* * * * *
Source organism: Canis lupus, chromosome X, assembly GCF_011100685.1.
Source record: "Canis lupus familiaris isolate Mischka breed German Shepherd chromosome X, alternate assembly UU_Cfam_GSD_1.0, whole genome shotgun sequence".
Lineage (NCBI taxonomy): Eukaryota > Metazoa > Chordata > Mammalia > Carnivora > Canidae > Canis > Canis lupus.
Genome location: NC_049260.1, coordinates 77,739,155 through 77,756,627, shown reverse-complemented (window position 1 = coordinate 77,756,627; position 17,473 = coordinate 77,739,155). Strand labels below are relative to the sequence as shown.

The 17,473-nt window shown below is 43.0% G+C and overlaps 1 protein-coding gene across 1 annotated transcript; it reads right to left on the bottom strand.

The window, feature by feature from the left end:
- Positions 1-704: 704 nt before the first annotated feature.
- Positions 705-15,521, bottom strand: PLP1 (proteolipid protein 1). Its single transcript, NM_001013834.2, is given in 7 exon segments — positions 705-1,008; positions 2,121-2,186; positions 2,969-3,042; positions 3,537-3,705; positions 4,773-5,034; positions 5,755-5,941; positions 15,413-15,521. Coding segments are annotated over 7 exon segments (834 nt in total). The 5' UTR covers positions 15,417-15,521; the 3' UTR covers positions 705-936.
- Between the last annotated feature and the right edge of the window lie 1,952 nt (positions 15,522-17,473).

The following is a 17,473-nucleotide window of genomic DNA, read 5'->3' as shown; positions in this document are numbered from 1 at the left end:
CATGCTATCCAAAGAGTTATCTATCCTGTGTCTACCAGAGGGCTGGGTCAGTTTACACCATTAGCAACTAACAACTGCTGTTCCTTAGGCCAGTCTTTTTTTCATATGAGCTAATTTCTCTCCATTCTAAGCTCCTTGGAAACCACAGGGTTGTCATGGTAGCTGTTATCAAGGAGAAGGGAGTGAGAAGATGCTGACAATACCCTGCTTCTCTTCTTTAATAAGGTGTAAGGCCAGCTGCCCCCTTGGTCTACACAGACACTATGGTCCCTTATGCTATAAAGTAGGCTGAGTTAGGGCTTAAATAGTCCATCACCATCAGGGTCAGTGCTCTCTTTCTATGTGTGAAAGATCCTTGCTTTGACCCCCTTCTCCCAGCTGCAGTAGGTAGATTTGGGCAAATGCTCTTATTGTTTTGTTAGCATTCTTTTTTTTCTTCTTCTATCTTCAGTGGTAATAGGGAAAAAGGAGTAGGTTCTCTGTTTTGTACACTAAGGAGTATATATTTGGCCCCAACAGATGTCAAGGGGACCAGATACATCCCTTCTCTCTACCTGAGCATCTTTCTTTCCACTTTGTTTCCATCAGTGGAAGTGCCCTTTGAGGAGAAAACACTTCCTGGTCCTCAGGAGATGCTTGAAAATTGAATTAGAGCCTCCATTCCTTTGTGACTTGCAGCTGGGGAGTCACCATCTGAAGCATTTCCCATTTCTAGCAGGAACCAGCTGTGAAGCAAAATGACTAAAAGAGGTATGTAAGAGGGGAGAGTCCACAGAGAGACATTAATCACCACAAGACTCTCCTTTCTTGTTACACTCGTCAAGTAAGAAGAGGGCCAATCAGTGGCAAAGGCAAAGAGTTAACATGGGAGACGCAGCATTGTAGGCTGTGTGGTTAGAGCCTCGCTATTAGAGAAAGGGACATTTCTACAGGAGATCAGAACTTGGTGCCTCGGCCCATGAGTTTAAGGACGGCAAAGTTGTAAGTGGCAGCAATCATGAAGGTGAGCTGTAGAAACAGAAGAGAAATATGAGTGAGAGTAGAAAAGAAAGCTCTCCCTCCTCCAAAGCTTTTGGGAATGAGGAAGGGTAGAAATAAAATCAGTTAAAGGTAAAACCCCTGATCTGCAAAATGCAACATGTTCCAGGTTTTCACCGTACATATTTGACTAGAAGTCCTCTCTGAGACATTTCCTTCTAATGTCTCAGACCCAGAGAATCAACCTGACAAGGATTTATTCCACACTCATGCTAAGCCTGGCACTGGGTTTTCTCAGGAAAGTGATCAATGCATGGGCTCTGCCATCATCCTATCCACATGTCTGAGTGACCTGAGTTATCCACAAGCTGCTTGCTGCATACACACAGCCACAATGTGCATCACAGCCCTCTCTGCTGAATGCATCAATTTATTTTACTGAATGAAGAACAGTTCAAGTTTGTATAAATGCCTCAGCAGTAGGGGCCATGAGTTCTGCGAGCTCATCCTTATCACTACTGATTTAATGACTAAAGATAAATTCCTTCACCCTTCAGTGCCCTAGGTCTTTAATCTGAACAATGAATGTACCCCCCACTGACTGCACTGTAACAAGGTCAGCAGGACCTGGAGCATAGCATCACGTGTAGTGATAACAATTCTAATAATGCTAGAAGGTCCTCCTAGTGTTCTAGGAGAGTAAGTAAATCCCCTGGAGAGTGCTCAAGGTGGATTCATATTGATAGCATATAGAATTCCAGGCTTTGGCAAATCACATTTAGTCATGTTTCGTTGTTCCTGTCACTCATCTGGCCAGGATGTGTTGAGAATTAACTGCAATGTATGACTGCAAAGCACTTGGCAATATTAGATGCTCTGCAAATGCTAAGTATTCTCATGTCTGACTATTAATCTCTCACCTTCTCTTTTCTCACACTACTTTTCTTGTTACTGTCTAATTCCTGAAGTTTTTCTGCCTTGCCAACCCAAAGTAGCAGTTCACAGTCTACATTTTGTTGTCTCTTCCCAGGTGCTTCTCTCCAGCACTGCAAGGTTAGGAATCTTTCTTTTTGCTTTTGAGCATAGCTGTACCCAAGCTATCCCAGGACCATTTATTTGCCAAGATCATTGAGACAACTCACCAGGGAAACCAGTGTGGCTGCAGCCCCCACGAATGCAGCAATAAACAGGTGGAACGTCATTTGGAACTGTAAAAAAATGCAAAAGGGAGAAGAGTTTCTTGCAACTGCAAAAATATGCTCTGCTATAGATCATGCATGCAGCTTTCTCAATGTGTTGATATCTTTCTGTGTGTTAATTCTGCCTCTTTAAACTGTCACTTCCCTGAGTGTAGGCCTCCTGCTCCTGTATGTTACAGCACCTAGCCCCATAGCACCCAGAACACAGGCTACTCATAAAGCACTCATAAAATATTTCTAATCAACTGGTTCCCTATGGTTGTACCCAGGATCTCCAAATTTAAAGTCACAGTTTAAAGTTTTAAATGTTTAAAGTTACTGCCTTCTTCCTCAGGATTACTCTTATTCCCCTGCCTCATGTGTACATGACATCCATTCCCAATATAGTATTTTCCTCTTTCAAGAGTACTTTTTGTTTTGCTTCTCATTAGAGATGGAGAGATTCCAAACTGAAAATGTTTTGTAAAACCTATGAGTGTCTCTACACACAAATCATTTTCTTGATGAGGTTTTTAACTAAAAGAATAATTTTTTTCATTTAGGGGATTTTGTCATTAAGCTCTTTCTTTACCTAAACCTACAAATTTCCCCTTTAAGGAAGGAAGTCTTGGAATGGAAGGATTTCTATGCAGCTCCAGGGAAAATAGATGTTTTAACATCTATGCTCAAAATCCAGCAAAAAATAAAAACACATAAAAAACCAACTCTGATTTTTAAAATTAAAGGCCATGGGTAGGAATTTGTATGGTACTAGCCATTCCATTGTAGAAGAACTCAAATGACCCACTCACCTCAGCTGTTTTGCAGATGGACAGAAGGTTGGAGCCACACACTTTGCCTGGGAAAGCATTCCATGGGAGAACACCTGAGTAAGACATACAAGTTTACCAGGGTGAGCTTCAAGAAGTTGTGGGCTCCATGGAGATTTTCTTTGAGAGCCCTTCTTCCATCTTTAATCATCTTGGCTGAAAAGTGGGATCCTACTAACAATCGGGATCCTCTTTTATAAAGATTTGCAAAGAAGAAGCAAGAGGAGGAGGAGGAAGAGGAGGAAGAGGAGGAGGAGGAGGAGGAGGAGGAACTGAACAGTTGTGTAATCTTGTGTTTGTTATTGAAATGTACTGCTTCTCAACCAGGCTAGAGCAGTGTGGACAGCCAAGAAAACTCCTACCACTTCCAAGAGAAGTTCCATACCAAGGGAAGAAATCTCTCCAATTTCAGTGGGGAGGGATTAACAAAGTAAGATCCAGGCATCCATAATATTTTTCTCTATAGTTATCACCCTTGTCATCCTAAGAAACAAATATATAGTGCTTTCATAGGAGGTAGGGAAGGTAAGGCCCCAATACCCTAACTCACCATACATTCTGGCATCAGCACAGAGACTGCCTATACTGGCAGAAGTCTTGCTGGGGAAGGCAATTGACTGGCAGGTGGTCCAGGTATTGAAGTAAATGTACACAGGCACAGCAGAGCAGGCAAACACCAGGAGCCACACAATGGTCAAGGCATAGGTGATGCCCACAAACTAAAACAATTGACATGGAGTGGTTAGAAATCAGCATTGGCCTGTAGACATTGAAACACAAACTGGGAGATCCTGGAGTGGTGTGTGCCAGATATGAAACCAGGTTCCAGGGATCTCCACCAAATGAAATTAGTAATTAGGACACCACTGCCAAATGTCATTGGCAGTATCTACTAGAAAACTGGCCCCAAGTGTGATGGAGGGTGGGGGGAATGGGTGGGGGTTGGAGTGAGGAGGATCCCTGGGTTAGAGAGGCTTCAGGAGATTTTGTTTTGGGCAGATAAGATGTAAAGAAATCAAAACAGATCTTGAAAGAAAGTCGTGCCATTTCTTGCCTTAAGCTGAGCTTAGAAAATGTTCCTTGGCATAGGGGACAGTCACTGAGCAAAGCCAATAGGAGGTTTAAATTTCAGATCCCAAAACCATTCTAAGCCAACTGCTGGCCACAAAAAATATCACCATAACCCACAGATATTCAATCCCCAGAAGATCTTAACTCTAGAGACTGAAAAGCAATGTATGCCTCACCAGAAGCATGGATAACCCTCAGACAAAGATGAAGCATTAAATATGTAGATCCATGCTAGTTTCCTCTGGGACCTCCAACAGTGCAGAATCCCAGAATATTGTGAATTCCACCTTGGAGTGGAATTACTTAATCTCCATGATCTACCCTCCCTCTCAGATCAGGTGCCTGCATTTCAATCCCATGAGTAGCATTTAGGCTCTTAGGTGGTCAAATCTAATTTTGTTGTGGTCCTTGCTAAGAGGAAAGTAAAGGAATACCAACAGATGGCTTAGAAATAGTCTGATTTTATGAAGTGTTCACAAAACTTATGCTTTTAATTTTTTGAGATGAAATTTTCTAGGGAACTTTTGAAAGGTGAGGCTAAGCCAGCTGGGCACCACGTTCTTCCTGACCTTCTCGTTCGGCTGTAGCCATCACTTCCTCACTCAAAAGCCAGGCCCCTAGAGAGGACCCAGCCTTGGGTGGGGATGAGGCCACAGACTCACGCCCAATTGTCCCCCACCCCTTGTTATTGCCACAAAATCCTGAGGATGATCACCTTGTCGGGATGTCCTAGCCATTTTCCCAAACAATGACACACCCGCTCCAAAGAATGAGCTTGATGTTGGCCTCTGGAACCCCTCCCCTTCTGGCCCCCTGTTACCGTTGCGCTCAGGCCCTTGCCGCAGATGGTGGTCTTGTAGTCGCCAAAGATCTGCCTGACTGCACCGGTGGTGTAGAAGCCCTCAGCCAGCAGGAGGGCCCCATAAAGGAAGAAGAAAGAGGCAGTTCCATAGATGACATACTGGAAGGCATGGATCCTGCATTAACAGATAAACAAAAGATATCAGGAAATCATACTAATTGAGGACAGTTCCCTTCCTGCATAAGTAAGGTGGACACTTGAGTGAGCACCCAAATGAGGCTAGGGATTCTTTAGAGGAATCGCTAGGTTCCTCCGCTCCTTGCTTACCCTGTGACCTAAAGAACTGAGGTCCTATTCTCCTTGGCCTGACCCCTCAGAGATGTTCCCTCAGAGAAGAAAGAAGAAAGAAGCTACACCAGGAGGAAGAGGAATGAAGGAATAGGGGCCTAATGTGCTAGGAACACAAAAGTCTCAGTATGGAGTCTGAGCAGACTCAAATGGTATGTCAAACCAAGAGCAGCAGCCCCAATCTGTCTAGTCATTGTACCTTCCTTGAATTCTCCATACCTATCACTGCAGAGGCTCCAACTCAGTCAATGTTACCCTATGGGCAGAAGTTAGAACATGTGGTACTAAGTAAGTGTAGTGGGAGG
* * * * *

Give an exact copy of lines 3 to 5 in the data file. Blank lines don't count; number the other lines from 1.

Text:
Lineage (NCBI taxonomy): Eukaryota > Metazoa > Chordata > Mammalia > Carnivora > Canidae > Canis > Canis lupus.
Genome location: NC_049260.1, coordinates 77,739,155 through 77,756,627, shown reverse-complemented (window position 1 = coordinate 77,756,627; position 17,473 = coordinate 77,739,155). Strand labels below are relative to the sequence as shown.

The 17,473-nt window shown below is 43.0% G+C and overlaps 1 protein-coding gene across 1 annotated transcript; it reads right to left on the bottom strand.